Oct 23 2016

10_23_16 General Election Polls: Toss Up, Trend Continues For Trump

Published by at 10:32 am under 2016 Elections

This is the 6th day I have looked at the general election polls for POTUS at RCP. For the 6th day the race looks to be a statistical tie or toss up. Today we have 4 polls , with one from ABC News that looks like an outlier (click to enlarge):

POTUS RCP 10_23_16

This is basically an uncomplicated assessment of the general election taken each day by averaging the % of the general election polls for each candidate. Here are the bottom line results for today:

  • HRC averaging 44.25%
  • Trump averaging 42.00%
  • Difference 2.25% (Clinton)

OK, we have a big change today (Clinton in the lead), but it is statistically still a toss up race.

Now let’s address that ABC News Poll. It is not only out of sync with the other three polls from today, it is out of sync with the other ELEVEN polls over the last 4 days (10/20-10/23). So it is questionable at best; and, therefore, so is the impact it has on the numbers today.

If we compute without ABC News we get:

  • HRC averaging 42.33%
  • Trump averaging 42.33%
  • Difference 0.0%

This is a big difference. This is also much more in line with what we have been seeing ever since the last debate.

So is it cherry-picking to remove an outlier? Not really, many of the more sophisticated poll-of-polls remove outliers , or at least lower their weighting (e.g Nate Silver’s 538). Note that all the other polls are daily tracking polls, and this ABC News poll probably comes out once a week at most. So it is a different animal at its core.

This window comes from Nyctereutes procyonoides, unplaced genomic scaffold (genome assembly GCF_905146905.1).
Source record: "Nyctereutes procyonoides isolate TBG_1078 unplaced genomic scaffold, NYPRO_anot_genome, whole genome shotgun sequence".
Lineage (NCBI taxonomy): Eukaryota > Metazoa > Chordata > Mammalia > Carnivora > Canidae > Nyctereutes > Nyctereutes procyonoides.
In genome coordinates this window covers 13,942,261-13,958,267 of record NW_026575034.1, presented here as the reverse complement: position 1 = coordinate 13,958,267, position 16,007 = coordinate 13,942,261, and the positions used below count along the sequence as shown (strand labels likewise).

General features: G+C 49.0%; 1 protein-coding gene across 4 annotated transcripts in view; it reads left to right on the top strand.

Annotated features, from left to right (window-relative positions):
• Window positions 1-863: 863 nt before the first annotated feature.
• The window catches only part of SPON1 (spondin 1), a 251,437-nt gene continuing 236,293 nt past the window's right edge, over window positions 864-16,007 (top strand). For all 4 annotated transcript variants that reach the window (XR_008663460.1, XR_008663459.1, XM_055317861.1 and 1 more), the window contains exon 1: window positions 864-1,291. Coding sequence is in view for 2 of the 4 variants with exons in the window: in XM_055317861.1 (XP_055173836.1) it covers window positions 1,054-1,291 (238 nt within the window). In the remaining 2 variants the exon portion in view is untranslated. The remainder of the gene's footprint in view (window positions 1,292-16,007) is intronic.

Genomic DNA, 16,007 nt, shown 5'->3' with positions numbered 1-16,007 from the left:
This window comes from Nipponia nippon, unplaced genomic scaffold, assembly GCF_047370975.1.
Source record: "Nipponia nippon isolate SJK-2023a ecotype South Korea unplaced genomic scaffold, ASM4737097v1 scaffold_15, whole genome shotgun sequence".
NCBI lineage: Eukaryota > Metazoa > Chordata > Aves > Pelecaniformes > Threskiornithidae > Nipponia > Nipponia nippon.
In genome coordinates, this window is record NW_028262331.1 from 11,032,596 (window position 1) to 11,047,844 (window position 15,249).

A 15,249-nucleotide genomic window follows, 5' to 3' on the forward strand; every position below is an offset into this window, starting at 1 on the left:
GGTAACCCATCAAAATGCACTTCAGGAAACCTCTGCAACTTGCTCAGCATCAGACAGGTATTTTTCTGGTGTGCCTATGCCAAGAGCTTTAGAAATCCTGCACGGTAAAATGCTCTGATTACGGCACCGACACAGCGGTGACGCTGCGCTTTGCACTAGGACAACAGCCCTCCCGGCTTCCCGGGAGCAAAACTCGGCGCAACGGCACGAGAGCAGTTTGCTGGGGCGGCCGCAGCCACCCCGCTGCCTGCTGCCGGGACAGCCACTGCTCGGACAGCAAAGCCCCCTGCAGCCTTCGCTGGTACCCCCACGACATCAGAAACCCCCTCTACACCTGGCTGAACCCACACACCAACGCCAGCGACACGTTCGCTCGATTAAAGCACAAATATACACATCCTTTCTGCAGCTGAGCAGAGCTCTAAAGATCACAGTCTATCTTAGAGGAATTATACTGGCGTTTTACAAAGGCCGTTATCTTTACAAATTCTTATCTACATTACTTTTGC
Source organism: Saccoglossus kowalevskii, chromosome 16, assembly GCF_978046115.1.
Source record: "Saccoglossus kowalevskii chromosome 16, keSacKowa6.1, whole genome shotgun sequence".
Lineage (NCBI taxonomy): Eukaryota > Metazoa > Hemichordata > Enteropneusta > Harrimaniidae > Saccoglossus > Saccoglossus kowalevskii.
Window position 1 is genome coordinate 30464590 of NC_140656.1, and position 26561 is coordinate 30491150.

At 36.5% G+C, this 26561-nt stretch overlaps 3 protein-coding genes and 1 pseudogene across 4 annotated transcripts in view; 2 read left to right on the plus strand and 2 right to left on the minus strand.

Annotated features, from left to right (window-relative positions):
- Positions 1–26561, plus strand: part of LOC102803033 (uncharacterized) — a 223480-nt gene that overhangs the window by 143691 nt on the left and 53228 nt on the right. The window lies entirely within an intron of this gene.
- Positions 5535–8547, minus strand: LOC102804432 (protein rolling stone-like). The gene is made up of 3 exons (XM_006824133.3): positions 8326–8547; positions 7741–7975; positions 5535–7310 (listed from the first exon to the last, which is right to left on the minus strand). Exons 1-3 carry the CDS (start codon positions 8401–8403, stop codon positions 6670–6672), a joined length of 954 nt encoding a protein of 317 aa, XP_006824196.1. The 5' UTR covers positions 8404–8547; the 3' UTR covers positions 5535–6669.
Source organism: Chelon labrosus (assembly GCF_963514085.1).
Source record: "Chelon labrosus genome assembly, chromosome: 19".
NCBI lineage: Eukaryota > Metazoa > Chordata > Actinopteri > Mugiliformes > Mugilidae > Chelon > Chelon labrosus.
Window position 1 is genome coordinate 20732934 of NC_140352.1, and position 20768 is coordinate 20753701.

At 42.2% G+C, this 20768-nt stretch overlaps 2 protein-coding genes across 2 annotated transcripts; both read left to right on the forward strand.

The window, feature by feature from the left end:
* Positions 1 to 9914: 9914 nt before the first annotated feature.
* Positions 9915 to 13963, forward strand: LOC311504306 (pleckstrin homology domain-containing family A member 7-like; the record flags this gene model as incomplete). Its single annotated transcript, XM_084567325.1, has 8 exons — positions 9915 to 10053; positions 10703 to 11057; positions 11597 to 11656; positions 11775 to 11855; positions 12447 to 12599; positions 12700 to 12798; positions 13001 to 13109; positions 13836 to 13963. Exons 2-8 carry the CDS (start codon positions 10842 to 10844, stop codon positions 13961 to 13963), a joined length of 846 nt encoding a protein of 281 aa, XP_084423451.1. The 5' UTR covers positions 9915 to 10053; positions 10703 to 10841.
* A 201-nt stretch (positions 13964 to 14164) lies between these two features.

So let’s look at the trends, both with and without the ABC News “noise”. First without the outlier:


As we can see without the ABC News Poll very little has changed. There is a statistical tie with both candidates hovering around 42%. Which means there is 16% of the electorate hovering between undecided, a 3rd party candidate, not saying or not voting.  These are the voters who will decide the  election – and I doubt we will get an accurate read on them until the results come in.

Trump is still trending slightly up and Clinton slightly down, but the projections of the trend (dotted lines) are converging as each day we see about the same results. This shows the race is stabilizing at these levels and, bar something unforeseen, this is where it will be when the voting ends.

So let’s now add in the ABC News Poll:


We see how one outlier poll can move a result quite a bit in a single day. But only for that day.  The trend lines demonstrate how the previous polls we have been sampling, when included, actually carry more weight than the one outlier.

So what does this mean? Same story since the debate. Basically tied, small trend for Trump.

I expect more polls may come out today – so if I get a chance I will update later this evening. If the ABC News poll is not an outlier we will see more general election polls moving towards HRC. I can use either path going forward (with or without ABC News).  We need to see a few days before we pick our path.

One final note. If you are wondering why my numbers are so different from the RCP numbers it is most likely due to the fact that I do not differentiate between the 2-way and 4-way polls. By including both types of polls I get a clear picture of the die-hard Trump and Clinton support, which is amazingly consistent. I believe this is a more solid number, because:

  • 3rd party candidates always fade out on election day as voters’ wishes must face reality. The more stark the choice, the more 3rd party candidates fade for serious (regular) voters. This is a very “stark choice” election.
  • Turnout models in all these polls are basically “experimental” this election cycle. With the Trump effect, the Bernie effect, the historic turnout in the GOP primaries and the major shifts in party registration, it is hard to tell who will come AND how they will vote. This has been a caveat from all the pollsters and poll-of-polls analysts. It adds yuge uncertainty to all polling results.

In a post later today I will show why I think the turnout models for Florida are incorrect based on the Vote-by-Mail statistics. (Update: here is the post)

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